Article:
All this led us to a monolithic, centralized grid consisting of large power plants, large transmission corridors, all distant from the load, and very little concern for maximizing the intelligence and efficiency of how electricity is distributed and used. The world was about the supply side. If we built enough capacity, everything else would work itself out.

Then, in the 1960s things began to change, and drastically.  The costs of uncertainty and risk began to swamp economies of scale, reducing growth in demand, and eroding the cost-plus monopoly model. The Great Northeast Blackout (which led to the formation of the North American Electricity Reliability Council) caused us to focus on reinforcing the supply side with even more generation capacity and transmission corridors but, inadvertently, created an opportunity market in which utilities began to exchange energy with each other and some large customers at opportunity costs rather than monopoly costs. This was followed by OPEC oil embargos which caused huge increases in the retail price of energy, interrupted decades of exponential growth in customer demand and resulted in the advent of non-utility power producers. This, coupled with utilities’ growing difficulties in completing central station power plants, particularly nuclear, on time and on budget led to prudency reviews of power plants and disallowance of cost-plus as the basis for pricing. The industry also began to face serious new collateral challenges including consumers’ resistance to adverse environmental impacts, preference for sustainability and concerns about safety.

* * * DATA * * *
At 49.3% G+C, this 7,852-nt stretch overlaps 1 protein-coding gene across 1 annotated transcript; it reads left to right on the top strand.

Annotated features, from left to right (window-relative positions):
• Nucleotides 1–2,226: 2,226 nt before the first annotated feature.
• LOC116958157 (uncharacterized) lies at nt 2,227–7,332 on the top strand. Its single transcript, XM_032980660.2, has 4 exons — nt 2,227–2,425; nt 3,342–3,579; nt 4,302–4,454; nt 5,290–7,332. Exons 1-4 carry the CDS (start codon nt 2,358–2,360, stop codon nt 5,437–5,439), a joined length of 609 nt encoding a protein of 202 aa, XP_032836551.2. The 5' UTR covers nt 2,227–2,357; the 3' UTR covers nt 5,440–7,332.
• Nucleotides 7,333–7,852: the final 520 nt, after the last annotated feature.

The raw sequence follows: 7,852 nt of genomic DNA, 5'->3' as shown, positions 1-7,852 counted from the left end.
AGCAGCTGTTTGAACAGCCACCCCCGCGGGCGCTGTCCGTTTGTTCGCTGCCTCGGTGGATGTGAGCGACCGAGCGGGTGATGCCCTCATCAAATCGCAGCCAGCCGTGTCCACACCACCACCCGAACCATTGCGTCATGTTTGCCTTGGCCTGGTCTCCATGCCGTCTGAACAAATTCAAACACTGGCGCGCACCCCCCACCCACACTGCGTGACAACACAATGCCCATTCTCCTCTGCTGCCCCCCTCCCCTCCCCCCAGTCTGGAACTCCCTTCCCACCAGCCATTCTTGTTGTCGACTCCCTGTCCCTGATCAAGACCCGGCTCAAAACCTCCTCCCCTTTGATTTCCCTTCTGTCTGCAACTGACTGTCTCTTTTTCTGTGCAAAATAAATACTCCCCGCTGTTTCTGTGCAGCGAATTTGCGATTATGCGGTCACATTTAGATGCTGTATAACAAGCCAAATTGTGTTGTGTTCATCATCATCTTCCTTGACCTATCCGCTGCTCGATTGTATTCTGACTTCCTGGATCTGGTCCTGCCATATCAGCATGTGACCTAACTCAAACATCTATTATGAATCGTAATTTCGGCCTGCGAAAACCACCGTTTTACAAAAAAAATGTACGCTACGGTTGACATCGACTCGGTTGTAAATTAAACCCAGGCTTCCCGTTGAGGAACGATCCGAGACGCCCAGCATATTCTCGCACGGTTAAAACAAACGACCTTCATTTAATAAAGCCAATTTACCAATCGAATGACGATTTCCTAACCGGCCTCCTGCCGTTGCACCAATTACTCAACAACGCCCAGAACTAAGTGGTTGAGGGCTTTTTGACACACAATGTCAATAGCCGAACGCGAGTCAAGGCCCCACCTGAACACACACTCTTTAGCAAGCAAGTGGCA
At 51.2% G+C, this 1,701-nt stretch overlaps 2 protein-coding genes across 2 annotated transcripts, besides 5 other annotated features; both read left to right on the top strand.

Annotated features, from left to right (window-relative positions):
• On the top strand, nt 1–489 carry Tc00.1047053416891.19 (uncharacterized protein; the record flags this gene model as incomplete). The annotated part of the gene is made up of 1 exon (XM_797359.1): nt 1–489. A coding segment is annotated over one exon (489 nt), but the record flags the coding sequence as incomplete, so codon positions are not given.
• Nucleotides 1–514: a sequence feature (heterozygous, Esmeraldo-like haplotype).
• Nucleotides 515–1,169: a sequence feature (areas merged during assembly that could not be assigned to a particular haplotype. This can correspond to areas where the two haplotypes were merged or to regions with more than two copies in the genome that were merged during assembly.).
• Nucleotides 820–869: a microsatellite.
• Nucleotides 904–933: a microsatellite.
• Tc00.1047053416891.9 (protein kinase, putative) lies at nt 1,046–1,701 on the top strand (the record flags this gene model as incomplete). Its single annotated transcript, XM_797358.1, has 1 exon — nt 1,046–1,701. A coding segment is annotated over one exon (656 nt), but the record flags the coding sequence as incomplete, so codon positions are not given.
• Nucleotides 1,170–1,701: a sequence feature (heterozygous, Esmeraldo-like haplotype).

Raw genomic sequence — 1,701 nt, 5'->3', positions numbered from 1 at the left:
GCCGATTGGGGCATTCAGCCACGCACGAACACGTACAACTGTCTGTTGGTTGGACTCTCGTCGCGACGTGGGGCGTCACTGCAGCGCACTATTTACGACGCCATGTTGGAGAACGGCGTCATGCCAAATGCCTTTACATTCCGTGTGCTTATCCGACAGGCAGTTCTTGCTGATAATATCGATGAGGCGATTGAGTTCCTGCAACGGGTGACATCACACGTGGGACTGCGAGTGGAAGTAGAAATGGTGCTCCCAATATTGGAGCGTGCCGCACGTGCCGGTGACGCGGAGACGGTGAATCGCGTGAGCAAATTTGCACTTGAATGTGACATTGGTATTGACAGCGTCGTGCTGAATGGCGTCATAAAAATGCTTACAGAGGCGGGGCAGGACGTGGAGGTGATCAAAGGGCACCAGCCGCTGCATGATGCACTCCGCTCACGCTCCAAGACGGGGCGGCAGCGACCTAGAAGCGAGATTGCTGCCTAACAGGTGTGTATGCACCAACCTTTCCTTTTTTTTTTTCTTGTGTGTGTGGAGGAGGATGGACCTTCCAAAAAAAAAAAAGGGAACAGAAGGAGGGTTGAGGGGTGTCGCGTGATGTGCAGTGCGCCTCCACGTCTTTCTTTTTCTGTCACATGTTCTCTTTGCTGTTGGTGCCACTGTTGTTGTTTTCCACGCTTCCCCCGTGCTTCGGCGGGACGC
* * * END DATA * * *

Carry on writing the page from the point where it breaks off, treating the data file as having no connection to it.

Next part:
In short, the wheels were coming off of the supply-side paradigm. But we already had the worlds largest and best grid. How were we going to be able to move forward? The Smart Grid became primarily about curtailing demand (or, per Causey, rationing energy) not about re-architecting the grid itself. And, secretly, the industry maintained the hope that if we could eventually build enough power plants and transmission lines, everything would be okay. 

Well, it’s become abundantly clear that we’re not going to be able to build as many central power plants and massive transmission corridors as we did when the focus was on constantly expanding supply. See the U.S. Department of Energy’s report, “Keeping the Lights On in the 21st Century

What can we do to make the grid smarter without making it less inconvenient for consumers? I don’t know many consumers that want to become energy experts or thermostat jockeys. Nor are they interested in sacrificing quality of life or productivity of business.